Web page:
In 2006 workers at Scripps published work on a catalytic antibody3 that cleaves cocaine at the benzoyl ester. The antibody was elicited using an aryl phosphonate ester – a mimic of the carboxyl ester hydrolysis transition state.

The insights gained through the X-ray structures that were solved for this system were remarkable. Multiple components of the reaction coordinate are shown to exploit common recognition patterns, whilst the different geometries are accommodated by both residue and backbone movements in a dynamic process (Arg and Tyr movements in Figure 2).

This is an excellent model system. It shows how some interactions are very favourable e.g., the cation-pi interaction of the tropane is very solid across the structures, whilst others e.g., the ester, are variable. It also demonstrates that proteins, and in particular enzymes, ‘breathe’ – they are not statues (Figure 2).

Figure 2: The Scripps catalytic antibody in the different protein conformations that recognize the substrate and the transition state for cocaine ester hydrolysis. This shows highly mobile Arg (magenta) and Tyr (cyan) residues and the ligand (cocaine hydrolysis reaction coordinate – light to dark green). All modeled in Flare using PDB codes: 2AJU, 2AJV, 2AJZ, 2AJX, 2AJY and 2AJS.

All molecular recognition is not equal

One very interesting facet of molecular recognition demonstrated by antibody antigen interactions is that these interactions are not all equal. In fact, there are lesser and greater interactions – the latter of which can predominate in driving antibody production. Preferred interactions (or ‘hot spots’) can be visualised using various techniques (e.g., as demonstrated using the previous cocaine system modeling in Flare shown in Figure 3).

Figure 3: The Scripps catalytic antibody conformer ligand interaction surfaces. All modeled in Flare using PDB codes: 2AJV and 2AJX. This shows highly mobile surface changes required to squash the substrate into the transition state geometry (this time with the phosphono mimetic) and the hydrophobic hot spot surface (yellow) calculated by Flare.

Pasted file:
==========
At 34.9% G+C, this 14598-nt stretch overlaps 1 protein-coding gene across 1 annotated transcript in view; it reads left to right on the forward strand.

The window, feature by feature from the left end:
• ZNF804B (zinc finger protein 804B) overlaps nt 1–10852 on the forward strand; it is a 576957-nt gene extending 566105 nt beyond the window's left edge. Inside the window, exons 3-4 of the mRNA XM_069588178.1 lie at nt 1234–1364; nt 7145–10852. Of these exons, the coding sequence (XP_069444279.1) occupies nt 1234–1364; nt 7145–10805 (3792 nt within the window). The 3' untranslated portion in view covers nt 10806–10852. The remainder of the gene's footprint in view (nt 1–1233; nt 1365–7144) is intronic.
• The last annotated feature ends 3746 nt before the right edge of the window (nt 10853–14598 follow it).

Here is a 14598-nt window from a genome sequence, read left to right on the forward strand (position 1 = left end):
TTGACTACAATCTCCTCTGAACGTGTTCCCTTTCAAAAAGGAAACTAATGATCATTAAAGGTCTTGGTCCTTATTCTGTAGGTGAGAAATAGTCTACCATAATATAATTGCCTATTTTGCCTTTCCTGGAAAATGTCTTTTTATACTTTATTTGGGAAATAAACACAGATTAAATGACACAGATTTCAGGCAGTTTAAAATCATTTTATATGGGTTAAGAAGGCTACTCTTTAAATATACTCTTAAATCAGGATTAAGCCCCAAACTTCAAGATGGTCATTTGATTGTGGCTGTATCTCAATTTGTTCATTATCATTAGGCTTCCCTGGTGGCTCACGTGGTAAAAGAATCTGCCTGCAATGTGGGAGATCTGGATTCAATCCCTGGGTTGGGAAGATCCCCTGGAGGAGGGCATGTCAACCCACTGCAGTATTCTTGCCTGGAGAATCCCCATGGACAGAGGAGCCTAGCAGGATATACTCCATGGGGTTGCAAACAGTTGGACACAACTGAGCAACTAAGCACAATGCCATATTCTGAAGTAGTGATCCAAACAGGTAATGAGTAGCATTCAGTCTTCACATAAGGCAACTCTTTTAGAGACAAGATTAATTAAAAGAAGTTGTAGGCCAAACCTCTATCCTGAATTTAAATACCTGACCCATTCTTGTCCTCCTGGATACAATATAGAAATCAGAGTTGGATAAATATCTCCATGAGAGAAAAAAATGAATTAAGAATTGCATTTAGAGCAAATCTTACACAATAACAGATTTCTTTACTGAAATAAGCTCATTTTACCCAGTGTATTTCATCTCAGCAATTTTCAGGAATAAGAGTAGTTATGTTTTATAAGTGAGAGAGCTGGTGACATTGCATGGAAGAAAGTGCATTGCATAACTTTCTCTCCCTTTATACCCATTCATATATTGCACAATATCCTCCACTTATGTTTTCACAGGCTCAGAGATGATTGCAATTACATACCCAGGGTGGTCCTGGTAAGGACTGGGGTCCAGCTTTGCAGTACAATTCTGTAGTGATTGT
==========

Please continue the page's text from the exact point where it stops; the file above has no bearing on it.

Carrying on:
Antibodies are produced via natural selection processes as a cellular response to a presented antigen. Some parts of the antigen are better than others at eliciting antibody responses, since they may involve preferred interactions, and so the resultant antibody may not bind in a therapeutically useful way.

Modeling and design of these interactions (i.e., via antigen engineering) becomes a useful task, since leaving it to nature can divert us from our intended goals.

Cresset Discovery Services work on biologics

While we are actively working and delivering on projects involving biologics, client confidentiality means that it remains a challenge to describe details of work done for commercial clients. We can, however, speak more generally and we have recently delivered on projects to:

  • Predict / design mutants that prevent binding
  • Model strategic glycan positioning at unhelpful yet potently antigenic surfaces
  • Model / characterize the observed binding order of an antigen – receptor series.

Read more about Cresset’s capabilities in biologics: Modeling ‘big’: Applying the XED force field to biologics.